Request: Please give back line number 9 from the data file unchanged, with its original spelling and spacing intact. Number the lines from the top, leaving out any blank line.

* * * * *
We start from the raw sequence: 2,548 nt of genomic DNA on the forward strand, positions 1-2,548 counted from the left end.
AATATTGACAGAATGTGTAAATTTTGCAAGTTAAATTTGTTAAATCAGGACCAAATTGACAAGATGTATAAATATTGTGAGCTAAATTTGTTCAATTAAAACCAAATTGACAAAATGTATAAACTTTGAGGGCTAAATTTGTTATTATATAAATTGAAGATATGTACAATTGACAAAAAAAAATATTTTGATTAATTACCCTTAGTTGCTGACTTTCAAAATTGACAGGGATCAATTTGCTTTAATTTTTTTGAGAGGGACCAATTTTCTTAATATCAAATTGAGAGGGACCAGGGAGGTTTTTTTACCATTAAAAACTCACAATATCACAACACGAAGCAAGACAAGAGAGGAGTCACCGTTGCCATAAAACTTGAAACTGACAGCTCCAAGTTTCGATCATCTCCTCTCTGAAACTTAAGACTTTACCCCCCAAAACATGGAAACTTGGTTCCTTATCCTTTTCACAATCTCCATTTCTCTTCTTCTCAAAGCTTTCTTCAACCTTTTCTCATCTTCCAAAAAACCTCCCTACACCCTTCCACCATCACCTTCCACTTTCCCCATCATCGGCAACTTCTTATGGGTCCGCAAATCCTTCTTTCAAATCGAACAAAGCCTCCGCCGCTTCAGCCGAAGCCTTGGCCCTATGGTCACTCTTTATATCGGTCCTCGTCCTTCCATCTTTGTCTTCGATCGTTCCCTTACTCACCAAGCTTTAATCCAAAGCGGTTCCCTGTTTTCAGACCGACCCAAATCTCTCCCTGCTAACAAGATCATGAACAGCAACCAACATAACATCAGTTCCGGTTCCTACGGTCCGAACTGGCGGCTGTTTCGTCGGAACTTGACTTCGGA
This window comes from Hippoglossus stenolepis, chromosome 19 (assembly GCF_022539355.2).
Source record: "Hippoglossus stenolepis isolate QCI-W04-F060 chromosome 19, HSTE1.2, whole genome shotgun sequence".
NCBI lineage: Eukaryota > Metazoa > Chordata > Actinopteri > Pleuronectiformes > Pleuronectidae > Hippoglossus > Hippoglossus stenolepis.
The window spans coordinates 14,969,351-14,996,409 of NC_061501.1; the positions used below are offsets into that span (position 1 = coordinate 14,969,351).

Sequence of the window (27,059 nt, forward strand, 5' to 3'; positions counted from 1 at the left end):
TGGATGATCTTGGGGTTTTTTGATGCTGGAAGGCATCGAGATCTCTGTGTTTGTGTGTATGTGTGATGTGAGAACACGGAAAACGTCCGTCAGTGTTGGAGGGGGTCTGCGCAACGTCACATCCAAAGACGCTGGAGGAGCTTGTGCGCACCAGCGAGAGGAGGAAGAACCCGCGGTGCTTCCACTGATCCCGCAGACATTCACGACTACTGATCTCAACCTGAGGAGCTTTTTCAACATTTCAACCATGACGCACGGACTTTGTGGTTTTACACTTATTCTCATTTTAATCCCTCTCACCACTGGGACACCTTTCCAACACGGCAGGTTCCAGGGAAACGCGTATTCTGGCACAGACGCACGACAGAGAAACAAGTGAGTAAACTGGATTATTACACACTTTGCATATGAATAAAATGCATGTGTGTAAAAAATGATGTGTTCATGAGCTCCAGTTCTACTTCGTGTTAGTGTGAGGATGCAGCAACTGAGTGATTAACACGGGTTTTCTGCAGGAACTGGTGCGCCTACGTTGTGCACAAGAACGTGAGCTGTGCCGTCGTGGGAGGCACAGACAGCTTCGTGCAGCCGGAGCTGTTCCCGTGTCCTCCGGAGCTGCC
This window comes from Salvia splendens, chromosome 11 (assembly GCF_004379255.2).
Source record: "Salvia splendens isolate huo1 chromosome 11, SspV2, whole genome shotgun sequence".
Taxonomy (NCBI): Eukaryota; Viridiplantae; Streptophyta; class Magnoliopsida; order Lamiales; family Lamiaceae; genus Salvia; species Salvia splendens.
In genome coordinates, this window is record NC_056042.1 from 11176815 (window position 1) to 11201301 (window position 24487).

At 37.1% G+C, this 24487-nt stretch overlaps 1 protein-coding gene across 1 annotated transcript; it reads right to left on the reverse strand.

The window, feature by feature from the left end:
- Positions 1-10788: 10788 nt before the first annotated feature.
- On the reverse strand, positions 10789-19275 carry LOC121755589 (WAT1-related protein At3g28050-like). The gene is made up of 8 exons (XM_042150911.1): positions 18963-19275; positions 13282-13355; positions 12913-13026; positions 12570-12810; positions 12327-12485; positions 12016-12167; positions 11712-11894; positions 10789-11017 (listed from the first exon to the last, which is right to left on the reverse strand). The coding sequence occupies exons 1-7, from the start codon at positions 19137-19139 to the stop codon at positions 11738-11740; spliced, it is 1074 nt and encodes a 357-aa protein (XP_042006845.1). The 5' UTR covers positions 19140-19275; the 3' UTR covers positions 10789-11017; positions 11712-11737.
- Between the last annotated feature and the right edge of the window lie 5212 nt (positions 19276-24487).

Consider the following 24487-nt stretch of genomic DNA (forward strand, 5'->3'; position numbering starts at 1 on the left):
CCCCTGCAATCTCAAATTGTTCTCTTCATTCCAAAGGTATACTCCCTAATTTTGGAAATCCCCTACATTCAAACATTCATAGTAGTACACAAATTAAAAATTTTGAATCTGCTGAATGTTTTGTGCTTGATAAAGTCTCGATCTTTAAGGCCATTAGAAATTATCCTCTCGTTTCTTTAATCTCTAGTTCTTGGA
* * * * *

This window comes from Salvia splendens, chromosome 11 (assembly GCF_004379255.2).